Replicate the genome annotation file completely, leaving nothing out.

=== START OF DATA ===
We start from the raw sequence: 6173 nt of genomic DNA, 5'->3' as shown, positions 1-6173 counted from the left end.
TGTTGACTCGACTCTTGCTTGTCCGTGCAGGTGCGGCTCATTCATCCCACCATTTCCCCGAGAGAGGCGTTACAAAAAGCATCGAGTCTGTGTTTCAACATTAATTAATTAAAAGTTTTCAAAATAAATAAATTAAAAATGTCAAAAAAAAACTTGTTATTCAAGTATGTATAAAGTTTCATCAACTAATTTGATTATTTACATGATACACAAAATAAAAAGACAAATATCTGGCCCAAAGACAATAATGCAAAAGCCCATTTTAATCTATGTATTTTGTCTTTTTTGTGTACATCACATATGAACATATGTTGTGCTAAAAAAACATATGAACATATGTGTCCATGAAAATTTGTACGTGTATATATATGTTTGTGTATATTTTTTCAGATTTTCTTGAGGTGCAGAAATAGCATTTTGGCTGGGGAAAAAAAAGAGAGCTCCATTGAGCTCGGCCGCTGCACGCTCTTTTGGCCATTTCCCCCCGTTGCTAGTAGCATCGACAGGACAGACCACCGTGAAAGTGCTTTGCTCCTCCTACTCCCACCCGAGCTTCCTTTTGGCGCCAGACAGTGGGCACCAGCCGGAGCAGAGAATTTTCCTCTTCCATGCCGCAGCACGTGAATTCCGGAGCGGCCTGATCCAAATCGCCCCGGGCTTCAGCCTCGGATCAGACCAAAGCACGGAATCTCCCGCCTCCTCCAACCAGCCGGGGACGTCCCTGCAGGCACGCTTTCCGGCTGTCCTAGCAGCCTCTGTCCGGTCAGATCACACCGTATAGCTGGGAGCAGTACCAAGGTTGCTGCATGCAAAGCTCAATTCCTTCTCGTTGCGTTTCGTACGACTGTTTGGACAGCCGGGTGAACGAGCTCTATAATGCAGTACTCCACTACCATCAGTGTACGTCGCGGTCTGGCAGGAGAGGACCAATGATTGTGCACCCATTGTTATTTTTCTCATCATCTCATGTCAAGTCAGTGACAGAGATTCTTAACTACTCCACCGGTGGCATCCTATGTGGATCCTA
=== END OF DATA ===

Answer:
We start from the raw sequence: 6173 nt of genomic DNA, 5'->3' as shown, positions 1-6173 counted from the left end.
TGTTGACTCGACTCTTGCTTGTCCGTGCAGGTGCGGCTCATTCATCCCACCATTTCCCCGAGAGAGGCGTTACAAAAAGCATCGAGTCTGTGTTTCAACATTAATTAATTAAAAGTTTTCAAAATAAATAAATTAAAAATGTCAAAAAAAAACTTGTTATTCAAGTATGTATAAAGTTTCATCAACTAATTTGATTATTTACATGATACACAAAATAAAAAGACAAATATCTGGCCCAAAGACAATAATGCAAAAGCCCATTTTAATCTATGTATTTTGTCTTTTTTGTGTACATCACATATGAACATATGTTGTGCTAAAAAAACATATGAACATATGTGTCCATGAAAATTTGTACGTGTATATATATGTTTGTGTATATTTTTTCAGATTTTCTTGAGGTGCAGAAATAGCATTTTGGCTGGGGAAAAAAAAGAGAGCTCCATTGAGCTCGGCCGCTGCACGCTCTTTTGGCCATTTCCCCCCGTTGCTAGTAGCATCGACAGGACAGACCACCGTGAAAGTGCTTTGCTCCTCCTACTCCCACCCGAGCTTCCTTTTGGCGCCAGACAGTGGGCACCAGCCGGAGCAGAGAATTTTCCTCTTCCATGCCGCAGCACGTGAATTCCGGAGCGGCCTGATCCAAATCGCCCCGGGCTTCAGCCTCGGATCAGACCAAAGCACGGAATCTCCCGCCTCCTCCAACCAGCCGGGGACGTCCCTGCAGGCACGCTTTCCGGCTGTCCTAGCAGCCTCTGTCCGGTCAGATCACACCGTATAGCTGGGAGCAGTACCAAGGTTGCTGCATGCAAAGCTCAATTCCTTCTCGTTGCGTTTCGTACGACTGTTTGGACAGCCGGGTGAACGAGCTCTATAATGCAGTACTCCACTACCATCAGTGTACGTCGCGGTCTGGCAGGAGAGGACCAATGATTGTGCACCCATTGTTATTTTTCTCATCATCTCATGTCAAGTCAGTGACAGAGATTCTTAACTACTCCACCGGTGGCATCCTATGTGGATCCTA